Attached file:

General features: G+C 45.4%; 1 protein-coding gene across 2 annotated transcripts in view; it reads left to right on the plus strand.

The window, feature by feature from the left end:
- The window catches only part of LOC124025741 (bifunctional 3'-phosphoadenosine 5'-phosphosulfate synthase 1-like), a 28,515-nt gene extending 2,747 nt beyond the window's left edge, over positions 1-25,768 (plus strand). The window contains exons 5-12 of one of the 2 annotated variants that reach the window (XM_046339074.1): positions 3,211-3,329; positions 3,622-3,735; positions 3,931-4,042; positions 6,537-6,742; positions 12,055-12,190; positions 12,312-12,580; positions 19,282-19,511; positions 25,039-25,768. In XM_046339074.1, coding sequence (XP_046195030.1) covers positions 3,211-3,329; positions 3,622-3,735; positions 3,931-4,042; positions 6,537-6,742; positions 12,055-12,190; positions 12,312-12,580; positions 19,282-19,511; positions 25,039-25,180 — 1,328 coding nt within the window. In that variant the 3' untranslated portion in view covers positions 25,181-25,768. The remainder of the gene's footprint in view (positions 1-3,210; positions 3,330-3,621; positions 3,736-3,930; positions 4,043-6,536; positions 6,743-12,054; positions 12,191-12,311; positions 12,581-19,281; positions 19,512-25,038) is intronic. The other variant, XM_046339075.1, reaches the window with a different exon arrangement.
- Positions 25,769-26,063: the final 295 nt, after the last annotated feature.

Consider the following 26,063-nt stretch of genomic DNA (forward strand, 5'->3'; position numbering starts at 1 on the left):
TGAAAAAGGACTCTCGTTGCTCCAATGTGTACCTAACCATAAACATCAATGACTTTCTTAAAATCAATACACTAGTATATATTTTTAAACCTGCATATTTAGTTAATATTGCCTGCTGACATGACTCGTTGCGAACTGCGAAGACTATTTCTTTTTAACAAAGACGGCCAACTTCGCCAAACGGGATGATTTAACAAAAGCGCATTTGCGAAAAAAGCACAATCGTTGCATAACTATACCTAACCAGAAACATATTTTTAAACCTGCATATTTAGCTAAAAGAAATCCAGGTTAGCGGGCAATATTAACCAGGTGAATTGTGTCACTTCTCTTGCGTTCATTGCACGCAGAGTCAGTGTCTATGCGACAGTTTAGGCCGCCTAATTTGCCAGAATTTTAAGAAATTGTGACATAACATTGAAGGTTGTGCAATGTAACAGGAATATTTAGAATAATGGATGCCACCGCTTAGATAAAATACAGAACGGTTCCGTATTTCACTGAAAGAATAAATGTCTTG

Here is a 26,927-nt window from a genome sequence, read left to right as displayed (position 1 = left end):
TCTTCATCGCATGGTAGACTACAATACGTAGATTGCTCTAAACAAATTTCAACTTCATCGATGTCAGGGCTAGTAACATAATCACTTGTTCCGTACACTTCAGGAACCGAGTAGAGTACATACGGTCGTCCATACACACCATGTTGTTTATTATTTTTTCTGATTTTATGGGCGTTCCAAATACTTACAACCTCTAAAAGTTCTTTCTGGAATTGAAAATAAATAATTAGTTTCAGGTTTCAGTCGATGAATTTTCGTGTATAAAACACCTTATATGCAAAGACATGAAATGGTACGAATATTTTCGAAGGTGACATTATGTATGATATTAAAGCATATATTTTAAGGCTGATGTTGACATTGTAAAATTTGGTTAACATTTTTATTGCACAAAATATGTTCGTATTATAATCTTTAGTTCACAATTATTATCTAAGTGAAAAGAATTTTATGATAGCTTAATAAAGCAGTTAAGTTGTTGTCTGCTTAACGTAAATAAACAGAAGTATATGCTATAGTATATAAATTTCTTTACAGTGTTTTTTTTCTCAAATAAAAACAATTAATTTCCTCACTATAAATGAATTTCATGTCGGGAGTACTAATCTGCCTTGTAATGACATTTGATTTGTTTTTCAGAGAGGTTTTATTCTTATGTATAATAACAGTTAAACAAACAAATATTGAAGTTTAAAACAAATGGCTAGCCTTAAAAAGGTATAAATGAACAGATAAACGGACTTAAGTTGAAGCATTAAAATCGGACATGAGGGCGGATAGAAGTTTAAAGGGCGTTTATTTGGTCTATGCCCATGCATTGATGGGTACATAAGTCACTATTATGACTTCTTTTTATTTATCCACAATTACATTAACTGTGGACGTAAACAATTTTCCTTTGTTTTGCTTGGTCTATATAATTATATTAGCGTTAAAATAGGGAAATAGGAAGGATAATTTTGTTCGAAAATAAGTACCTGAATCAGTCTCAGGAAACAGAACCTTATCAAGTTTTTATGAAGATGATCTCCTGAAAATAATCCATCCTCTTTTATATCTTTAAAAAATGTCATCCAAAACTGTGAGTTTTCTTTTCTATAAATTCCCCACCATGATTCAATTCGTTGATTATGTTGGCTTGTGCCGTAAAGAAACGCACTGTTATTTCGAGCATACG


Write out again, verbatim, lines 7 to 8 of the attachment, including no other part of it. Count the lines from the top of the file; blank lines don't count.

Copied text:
Here is a 26,927-nt window from a genome sequence, read left to right as displayed (position 1 = left end):
TCTTCATCGCATGGTAGACTACAATACGTAGATTGCTCTAAACAAATTTCAACTTCATCGATGTCAGGGCTAGTAACATAATCACTTGTTCCGTACACTTCAGGAACCGAGTAGAGTACATACGGTCGTCCATACACACCATGTTGTTTATTATTTTTTCTGATTTTATGGGCGTTCCAAATACTTACAACCTCTAAAAGTTCTTTCTGGAATTGAAAATAAATAATTAGTTTCAGGTTTCAGTCGATGAATTTTCGTGTATAAAACACCTTATATGCAAAGACATGAAATGGTACGAATATTTTCGAAGGTGACATTATGTATGATATTAAAGCATATATTTTAAGGCTGATGTTGACATTGTAAAATTTGGTTAACATTTTTATTGCACAAAATATGTTCGTATTATAATCTTTAGTTCACAATTATTATCTAAGTGAAAAGAATTTTATGATAGCTTAATAAAGCAGTTAAGTTGTTGTCTGCTTAACGTAAATAAACAGAAGTATATGCTATAGTATATAAATTTCTTTACAGTGTTTTTTTTCTCAAATAAAAACAATTAATTTCCTCACTATAAATGAATTTCATGTCGGGAGTACTAATCTGCCTTGTAATGACATTTGATTTGTTTTTCAGAGAGGTTTTATTCTTATGTATAATAACAGTTAAACAAACAAATATTGAAGTTTAAAACAAATGGCTAGCCTTAAAAAGGTATAAATGAACAGATAAACGGACTTAAGTTGAAGCATTAAAATCGGACATGAGGGCGGATAGAAGTTTAAAGGGCGTTTATTTGGTCTATGCCCATGCATTGATGGGTACATAAGTCACTATTATGACTTCTTTTTATTTATCCACAATTACATTAACTGTGGACGTAAACAATTTTCCTTTGTTTTGCTTGGTCTATATAATTATATTAGCGTTAAAATAGGGAAATAGGAAGGATAATTTTGTTCGAAAATAAGTACCTGAATCAGTCTCAGGAAACAGAACCTTATCAAGTTTTTATGAAGATGATCTCCTGAAAATAATCCATCCTCTTTTATATCTTTAAAAAATGTCATCCAAAACTGTGAGTTTTCTTTTCTATAAATTCCCCACCATGATTCAATTCGTTGATTATGTTGGCTTGTGCCGTAAAGAAACGCACTGTTATTTCGAGCATACG